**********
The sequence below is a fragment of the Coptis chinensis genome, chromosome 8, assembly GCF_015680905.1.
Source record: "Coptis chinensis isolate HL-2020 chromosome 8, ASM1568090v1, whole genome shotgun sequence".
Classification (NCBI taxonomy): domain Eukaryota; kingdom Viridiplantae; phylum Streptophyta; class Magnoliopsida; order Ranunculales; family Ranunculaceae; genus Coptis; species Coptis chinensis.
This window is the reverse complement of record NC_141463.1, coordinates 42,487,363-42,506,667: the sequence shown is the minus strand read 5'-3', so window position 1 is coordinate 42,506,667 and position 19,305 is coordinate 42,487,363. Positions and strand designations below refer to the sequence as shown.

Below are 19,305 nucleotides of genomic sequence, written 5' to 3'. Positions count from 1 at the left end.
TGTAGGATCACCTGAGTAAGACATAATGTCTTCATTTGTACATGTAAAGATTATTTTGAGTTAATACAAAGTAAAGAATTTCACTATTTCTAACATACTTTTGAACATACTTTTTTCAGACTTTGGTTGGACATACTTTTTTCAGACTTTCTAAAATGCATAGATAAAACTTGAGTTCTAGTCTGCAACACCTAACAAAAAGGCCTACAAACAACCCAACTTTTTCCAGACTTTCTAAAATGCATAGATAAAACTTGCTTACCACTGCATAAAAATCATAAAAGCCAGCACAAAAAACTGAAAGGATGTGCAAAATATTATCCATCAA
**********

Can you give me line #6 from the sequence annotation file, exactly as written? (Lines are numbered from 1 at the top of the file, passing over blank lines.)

TGTAGGATCACCTGAGTAAGACATAATGTCTTCATTTGTACATGTAAAGATTATTTTGAGTTAATACAAAGTAAAGAATTTCACTATTTCTAACATACTTTTGAACATACTTTTTTCAGACTTTGGTTGGACATACTTTTTTCAGACTTTCTAAAATGCATAGATAAAACTTGAGTTCTAGTCTGCAACACCTAACAAAAAGGCCTACAAACAACCCAACTTTTTCCAGACTTTCTAAAATGCATAGATAAAACTTGCTTACCACTGCATAAAAATCATAAAAGCCAGCACAAAAAACTGAAAGGATGTGCAAAATATTATCCATCAA